Language is Harder to Learn the Older You Are

As people age, they develop more strengths and, at other times, new weaknesses. It is generally thought that the younger a person is, the more they are able to properly assimilate to a new language. The ability to pick up a new language with ease tends to wane around the age of ten.

Adult learners may have unique struggles and needs from the teacher regarding word pronunciations, accents, word choices, and sentence composition that may differ from young learners. It is important to be aware of that to know how to navigate those situations.

They Are More Anxious

Adult learners tend to be practical in their pursuit of language knowledge. They want to get the information that they need and eliminate any additional “fluff,” so to speak. They usually know what they want out of the classroom, and for that reason, they tend to take their educational pursuits very seriously.

Sometimes, adults can be more self-conscious about making a mistake and may need to be coaxed into giving their thoughts or opinions about subjects. They are not only more self-aware but also more aware of the people around them and concerned about how others perceive them, whereas young children are free-spirited and uncaring about how others view them.

Students May Be Tired

Adult students are often married or dating seriously, in university, juggling a full-time or part-time job, or otherwise dealing with some variation of those things in their daily lives. While children seem to have abundant energy on a daily basis, adults tend to be more reserved and can even seem a little bit tired in the classroom.

It is important to understand that they may have other obligations and that while they enjoy learning, they may still be recovering from a hard day or week, and therefore, there may be inconsistency among adult learners regarding their participation levels in discussions and assignments.

So…. Should I Teach English to Adults?

Now that you know just what teaching English to adults involves, you have a major question to ask yourself: Should I go for it? No matter what you decide, going in with a clear head, having an idea of what makes a good ESL teacher, good teaching methods, and the pros and cons can only help you.

Universities, private businesses, online course providers, and individuals are willing to shell out top dollars for teachers with valid credentials, so be sure to look for those institutions when you’re sending out your CV.  Whatever your choice, or if you change your mind, the perfect job is out there just waiting for you to snag it. Happy job hunting!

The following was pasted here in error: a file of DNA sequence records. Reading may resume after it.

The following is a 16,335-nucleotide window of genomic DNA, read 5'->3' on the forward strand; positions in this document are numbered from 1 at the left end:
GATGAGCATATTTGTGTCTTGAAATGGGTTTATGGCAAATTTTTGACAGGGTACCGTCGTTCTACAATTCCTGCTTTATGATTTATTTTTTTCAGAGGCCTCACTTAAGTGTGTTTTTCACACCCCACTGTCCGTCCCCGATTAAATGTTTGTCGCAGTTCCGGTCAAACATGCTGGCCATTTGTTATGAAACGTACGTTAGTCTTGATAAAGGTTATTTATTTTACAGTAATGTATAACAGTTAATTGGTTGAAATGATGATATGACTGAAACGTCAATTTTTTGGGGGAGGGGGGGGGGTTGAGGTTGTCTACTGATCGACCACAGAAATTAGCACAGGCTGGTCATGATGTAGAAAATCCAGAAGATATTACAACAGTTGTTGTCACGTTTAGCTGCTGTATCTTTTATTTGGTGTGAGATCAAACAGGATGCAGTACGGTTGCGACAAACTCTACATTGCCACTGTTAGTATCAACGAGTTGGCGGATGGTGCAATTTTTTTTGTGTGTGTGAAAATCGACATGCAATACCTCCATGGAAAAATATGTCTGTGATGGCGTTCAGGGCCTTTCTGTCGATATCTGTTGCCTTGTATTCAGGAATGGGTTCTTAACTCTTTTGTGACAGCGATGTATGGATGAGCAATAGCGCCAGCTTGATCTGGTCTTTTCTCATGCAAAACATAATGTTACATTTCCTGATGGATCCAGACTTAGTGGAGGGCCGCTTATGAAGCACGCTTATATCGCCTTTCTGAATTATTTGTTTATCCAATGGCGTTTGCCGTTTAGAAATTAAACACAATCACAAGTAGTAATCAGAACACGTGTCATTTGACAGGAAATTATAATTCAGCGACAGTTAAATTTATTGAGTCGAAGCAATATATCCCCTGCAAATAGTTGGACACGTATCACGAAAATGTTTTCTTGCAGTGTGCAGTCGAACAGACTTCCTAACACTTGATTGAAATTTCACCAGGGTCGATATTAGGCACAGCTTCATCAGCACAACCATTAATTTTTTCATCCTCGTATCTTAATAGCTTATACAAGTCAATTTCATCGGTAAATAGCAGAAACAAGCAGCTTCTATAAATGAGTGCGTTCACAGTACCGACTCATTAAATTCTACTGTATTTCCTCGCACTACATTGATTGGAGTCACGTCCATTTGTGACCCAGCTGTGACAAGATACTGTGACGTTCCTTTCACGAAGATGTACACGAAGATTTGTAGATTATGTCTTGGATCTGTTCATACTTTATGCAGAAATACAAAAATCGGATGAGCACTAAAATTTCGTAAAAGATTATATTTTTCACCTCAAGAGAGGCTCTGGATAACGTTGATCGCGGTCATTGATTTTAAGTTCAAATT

Check our TEFL job board for jobs teaching adults.

1 thought on “Teaching English to Adults – The Pros and Cons”

  1. Great article Emina! I’ve been teaching adult EFL learners for over 6 years, and you touched on a lot of very true points. I love teaching adults because they have have unique goals and needs, and so my challenge is to tailor my lessons to the individual students without overburdening myself with the preparation that individualization requires.

    In my experience, one of the biggest challenges teaching adults is creating and sticking to a plan, or a syllabus. Adults tend to want conversation lessons, and those conversations can be fun for both parties. But week after week they drift into the same topics, without a lot of progress of improvement. They start to get bored with the same topics and I start to dread coming up with something new every lesson.

    I solve this in a few ways: from the very start, I give them a placement test, to uncover the holes in their learning and discover their *true* level. I also have them fill out an intake form, which uncovers their goals & their interests. With the combination of the results from these two forms, I create an automated syllabus which gives us some structure for at least the first few months, with at least a dozen lessons themes and grammar areas we need to cover.

    As you mentioned, adults are much more demanding than kids, but personally I find it so rewarding to meet their needs. They need English to improve their lives in immediate, tangible ways (jobs, relationships, etc.), and I love helping them do that.